John Patton received his Ph.D. at Virginia Tech in 1980 for work on parvovirus biology and then moved to University of North Carolina-Chapel Hill (1981-83) where he studied the replication of vesicular stomatitis virus as a postdoctoral fellow. He joined the faculty at the University of South Florida in 1983, where he began studies on rotavirus molecular biology. Patton moved to the University of Miami School of Medicine in 1987 and then to the Laboratory of Infectious Diseases at the National Institute of Allergy and Infectious Diseases of the National Institutes of Health in 1996, where he was a senior investigator and chief of the Rotavirus Molecular Biology Section. In 2015, Patton moved to the Department of Veterinary Medicine, Virginia-Maryland College of Veterinary Medicine, at the University of Maryland. Patton is a Fellow of the American Academy of Microbiology and on the editorial boards of the Journal of Biological Chemistry, Journal of Virology, mBio and Virology. His research group emphasizes studies on the biology of viruses causing acute diarrheal diseases in infants and young children, focusing primarily on rotaviruses and noroviruses. A primary goal of his group is to develop new generations of rotavirus-norovirus combination vaccines.
Compositions and Strategies for Hepatitis C Vaccine Development
Brian Pierce (Institute for Bioscience and Biotechnology Research)
Brian Pierce is a structural computational biologist with a particular interest in biomolecular modeling and design of therapeutics. After obtaining his Ph.D. in bioinformatics from Boston University in 2008, he spent two years at Pfizer as a senior scientist in the vaccine research group in San Diego, California, leading efforts in computational vaccine design for cancer and other areas. He returned to academia in 2010 at the University of Massachusetts Medical School as a research faculty member before joining the University of Maryland Institute for Bioscience and Biotechnology Research in 2014. He has created and co-developed a number of protein docking and protein design algorithms, such as ZRANK, M-ZDOCK, ZDOCK, TCRFlexDock, and ZAFFI, and is actively exploring ways to apply these and other tools to model and design better biotherapeutics and vaccines.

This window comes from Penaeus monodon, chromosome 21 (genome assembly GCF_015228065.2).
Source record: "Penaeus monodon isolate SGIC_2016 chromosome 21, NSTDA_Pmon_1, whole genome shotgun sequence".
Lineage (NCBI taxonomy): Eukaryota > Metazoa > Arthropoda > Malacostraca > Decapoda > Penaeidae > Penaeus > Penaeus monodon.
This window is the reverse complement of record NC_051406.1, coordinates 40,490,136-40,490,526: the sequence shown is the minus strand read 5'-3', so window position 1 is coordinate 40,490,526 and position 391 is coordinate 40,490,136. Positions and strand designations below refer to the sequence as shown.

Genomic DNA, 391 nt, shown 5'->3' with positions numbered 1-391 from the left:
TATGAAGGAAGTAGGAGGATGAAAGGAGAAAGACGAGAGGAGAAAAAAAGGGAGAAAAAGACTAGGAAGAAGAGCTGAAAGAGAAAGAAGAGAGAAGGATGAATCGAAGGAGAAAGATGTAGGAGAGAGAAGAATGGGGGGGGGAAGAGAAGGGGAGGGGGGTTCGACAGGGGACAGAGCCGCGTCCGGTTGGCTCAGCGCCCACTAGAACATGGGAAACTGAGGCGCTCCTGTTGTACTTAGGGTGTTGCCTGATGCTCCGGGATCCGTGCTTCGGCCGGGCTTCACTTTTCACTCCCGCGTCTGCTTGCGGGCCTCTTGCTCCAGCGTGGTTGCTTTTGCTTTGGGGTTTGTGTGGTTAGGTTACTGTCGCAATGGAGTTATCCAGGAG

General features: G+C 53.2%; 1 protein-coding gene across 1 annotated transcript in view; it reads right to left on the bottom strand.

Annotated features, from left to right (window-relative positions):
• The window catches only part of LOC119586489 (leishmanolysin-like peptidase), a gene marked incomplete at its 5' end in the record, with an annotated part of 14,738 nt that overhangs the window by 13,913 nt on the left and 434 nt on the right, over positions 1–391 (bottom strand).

Improving Therapeutic Efficacy of Antibodies by Modulating their Glycosylation State
Lai-Xi Wang (College of Computer, Mathematical, and Natural Sciences; Department of Chemistry and Biochemistry)
Lai-Xi Wang is a professor in the Department of Chemistry and Biochemistry at University of Maryland. He received his Ph.D. from the Shanghai Institute of Organic Chemistry, Chinese Academy of Sciences. After postdoctoral studies at Johns Hopkins University and the Massachusetts Institute of Technology, he joined the faculty of the Institute of Human Virology at the University of Maryland School of Medicine as a tenure-track assistant professor in 2000, was promoted to associate professor with tenure in 2005 and to professor with tenure in 2009. In 2015, he joined UMD to lead efforts in developing new research programs centered on chemical biology. Wang received the 2014 Melville L. Wolfrom Award and the 2004 Young Investigator Award in Carbohydrate Chemistry, both from the American Chemical Society. He was inducted into the prestigious Johns Hopkins University Society of Scholars in 2009 and was elected Fellow of the American Association for the Advancement of Science in 2014. He currently chairs the Division of Carbohydrate Chemistry at the American Chemical Society. Wang’s research interests include bioorganic chemistry, chemical glycobiology and immunology with a focus on chemical biology of protein glycosylation, glycoengineering of therapeutic antibodies and HIV vaccine design. He has published more than 135 peer-reviewed papers and holds seven U.S. patents and has submitted an additional 11 patent applications.